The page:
Battery damage due to too much insulation that caused overheating kept Solar Impulse 2 grounded in Hawaii until April. The experimental plane landed here in California later that month before setting off for the remainder of its U.S. journey, with stops in Phoenix; Tulsa, Oklahoma; Dayton, Ohio (the home of the Wright Brothers); Lehigh Valley, Pennsylvania; and New York City, where it arrived on June 11.

The transatlantic crossing took 71 hour and 8 minutes, a leg that accounted for 90 percent of the aircraft’s journey. According to National Public Radio, Piccard and Borschberg intend to make three or more stops before ending where the expedition began on the Arabian Peninsula.

Clean Tech’s Flying Lab

Solar Impulse 2’s pleasing aesthetic (more glider in its appearance than a commercial aircraft) actually masks feats of engineering. Representing yet another first, an aircraft as large and as lightweight as Solar Impulse 2 has never before been built. At 236 feet, its wingspan is longer than a Boeing 747’s. It’s also far less cumbersome than a jetliner, with a carbon-fiber construction that weighs about as much as a minivan. The plane takes off at about 22 mph and reaches a maximum speed of 87 mph and a maximum altitude of 28,000 feet.

But it’s Solar Impulse 2’s fuel source that has captured the world’s attention. Borschberg has dubbed the plane “a flying laboratory for clean technologies.” Unlike fuel-guzzling commercial flights, Solar Impulse 2 uses more than 17,000 solar cells for power generation and four lithium-ion batteries for power storage. The photovoltaic cells cover the tops of the plane’s wings, fuselage, and tail. Manufactured by San Jose-based solar panel leader, SunPower, the cells generate energy for the plane’s electrical engines during the day and charge its batteries for nighttime flying.

The science behind solar energy is complicated, but it follows basic parameters. Solar photovoltaics (solar PV for short), represents one of today’s most commonly used solar technologies. Electricity generated from solar panels relies on the solar PV process — a method of converting energy produced by the sun into current electricity. Solar PV taps into an electrical process that occurs naturally in semiconductors, or materials with innate electric characteristics. Electrical voltage is created in semiconductors when they are exposed to the elementary particles of light, called photons. Photon exposure in semiconductors results in the PV effect, or the physical process of converting sunlight into energy.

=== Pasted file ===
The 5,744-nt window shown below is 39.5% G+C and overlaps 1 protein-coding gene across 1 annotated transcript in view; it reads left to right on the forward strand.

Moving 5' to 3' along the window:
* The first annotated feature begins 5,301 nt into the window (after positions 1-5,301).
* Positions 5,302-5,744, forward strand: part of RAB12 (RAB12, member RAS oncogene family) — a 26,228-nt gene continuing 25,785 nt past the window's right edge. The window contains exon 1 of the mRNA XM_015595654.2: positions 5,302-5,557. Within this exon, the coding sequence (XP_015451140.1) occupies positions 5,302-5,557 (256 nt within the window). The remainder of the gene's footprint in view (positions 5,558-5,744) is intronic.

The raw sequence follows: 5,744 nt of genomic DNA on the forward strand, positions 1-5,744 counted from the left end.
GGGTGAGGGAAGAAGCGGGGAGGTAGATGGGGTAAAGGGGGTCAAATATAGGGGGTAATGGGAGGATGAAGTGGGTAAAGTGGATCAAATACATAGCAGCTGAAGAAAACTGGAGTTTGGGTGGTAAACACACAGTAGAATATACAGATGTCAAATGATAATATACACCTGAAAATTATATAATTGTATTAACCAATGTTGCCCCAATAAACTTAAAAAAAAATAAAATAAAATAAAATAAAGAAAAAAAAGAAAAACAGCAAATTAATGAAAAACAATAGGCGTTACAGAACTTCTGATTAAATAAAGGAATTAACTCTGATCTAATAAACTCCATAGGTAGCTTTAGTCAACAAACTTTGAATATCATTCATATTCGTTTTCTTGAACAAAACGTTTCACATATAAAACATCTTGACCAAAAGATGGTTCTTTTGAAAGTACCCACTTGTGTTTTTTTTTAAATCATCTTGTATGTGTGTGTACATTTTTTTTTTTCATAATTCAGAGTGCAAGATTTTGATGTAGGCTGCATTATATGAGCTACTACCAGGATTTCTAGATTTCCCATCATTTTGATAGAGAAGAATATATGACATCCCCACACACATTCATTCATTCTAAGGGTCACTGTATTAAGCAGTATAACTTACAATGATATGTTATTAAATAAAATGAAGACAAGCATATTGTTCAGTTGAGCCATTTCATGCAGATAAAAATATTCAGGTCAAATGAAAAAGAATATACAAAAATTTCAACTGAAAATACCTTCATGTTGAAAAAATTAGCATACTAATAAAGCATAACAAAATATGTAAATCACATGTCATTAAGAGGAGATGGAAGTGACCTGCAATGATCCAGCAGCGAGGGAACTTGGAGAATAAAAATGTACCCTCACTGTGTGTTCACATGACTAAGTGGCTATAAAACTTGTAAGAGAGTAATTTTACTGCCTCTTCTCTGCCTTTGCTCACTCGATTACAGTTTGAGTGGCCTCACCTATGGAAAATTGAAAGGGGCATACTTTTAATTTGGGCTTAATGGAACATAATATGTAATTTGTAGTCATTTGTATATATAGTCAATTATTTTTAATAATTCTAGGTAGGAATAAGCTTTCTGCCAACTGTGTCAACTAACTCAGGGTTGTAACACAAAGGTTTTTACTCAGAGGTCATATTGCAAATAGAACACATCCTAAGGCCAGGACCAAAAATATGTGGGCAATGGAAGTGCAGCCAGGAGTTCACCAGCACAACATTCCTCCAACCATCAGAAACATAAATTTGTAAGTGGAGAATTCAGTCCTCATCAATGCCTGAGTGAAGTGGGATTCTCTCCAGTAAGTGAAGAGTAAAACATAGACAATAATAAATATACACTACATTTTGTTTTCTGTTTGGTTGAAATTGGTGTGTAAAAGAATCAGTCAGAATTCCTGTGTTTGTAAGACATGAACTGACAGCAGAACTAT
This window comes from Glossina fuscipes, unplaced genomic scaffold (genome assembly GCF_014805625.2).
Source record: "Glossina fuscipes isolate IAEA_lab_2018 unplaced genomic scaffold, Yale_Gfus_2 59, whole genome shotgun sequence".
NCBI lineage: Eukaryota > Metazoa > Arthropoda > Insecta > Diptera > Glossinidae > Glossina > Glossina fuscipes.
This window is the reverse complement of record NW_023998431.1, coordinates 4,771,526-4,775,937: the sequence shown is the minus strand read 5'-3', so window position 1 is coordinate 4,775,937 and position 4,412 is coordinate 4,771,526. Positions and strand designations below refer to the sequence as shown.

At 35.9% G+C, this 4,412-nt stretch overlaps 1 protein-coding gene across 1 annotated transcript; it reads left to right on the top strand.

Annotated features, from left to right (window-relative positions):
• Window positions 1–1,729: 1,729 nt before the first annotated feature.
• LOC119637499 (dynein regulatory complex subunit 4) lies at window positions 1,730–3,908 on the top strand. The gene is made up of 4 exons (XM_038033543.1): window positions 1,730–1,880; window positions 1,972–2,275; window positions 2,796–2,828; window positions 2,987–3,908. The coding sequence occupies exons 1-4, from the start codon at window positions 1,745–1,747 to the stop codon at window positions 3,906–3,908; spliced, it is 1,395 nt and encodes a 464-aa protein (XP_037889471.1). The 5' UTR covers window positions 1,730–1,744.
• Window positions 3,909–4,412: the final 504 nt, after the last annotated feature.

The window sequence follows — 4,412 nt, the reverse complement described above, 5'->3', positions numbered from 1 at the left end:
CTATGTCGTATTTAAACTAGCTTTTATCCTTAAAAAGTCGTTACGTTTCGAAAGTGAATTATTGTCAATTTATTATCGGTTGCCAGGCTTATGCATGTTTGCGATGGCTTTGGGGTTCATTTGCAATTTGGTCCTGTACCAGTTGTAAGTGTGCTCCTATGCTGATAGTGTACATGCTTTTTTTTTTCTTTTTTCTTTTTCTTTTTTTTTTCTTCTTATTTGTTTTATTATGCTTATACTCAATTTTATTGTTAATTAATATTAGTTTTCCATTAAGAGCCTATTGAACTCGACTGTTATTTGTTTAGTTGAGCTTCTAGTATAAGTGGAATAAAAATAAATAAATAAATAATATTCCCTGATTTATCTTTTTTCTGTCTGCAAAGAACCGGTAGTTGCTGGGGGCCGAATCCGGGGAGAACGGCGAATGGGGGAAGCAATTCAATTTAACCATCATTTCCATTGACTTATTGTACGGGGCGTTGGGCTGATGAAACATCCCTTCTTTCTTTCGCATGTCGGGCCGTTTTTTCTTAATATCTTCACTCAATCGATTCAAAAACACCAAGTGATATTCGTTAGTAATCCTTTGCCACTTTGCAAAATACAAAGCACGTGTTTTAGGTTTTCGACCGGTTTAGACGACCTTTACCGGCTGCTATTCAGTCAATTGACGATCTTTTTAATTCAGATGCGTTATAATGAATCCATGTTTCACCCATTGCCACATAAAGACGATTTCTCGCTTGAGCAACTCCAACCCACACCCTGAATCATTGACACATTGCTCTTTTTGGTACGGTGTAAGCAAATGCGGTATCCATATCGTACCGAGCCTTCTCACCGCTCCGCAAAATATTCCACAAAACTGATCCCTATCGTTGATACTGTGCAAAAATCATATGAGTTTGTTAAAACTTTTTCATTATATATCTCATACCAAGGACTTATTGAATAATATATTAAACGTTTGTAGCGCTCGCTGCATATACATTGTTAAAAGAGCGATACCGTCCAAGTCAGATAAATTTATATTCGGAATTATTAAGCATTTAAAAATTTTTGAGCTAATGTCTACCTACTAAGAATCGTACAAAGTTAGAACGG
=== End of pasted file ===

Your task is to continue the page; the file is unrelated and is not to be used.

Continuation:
Solar PV technology powers electrical systems big and small, from a handheld calculator to a home or large business, and now, an around-the-world flight.

In the Air and On Your Roof

While the sun science behind Solar Impulse 2 represents a technological marvel, we probably won’t be catching solar-powered commercial flights anytime soon. The success of the experimental aircraft has relied on its minimal weight. Technology has yet to evolve that would allow ordinary, heavy airplanes that are packed with passengers and baggage to fly with solar energy, even ones that are covered nose to tail in solar panels.

Still, the experiment brings to light all that is possible with solar energy — and all that is available today. No fancy upgrades to the SunPower solar panels used on Solar Pulse 2 were applied to its flight. The SunPower solar panels that propel the aircraft through the skies are the same panels used to power solar-enabled homes and businesses on the ground.

An industry leader, SunPower solar panels are recognized for their superior performance, reliability, and aesthetics. Baker Electric Solar has proudly earned the SunPower Elite Dealer designation, a highly sought distinction among solar panel installers. Learn more about SunPower.

A pioneering spirit fueled the dreams of the Solar Impulse project — dreams of powering the planet with limitless, effective, natural resource-saving energy. Will it inspire your dreams of a solar-powered home or business here in San Diego? At Baker Electric Solar, we’re ready to answer your questions about San Diego solar energy and help you make that dream become your reality.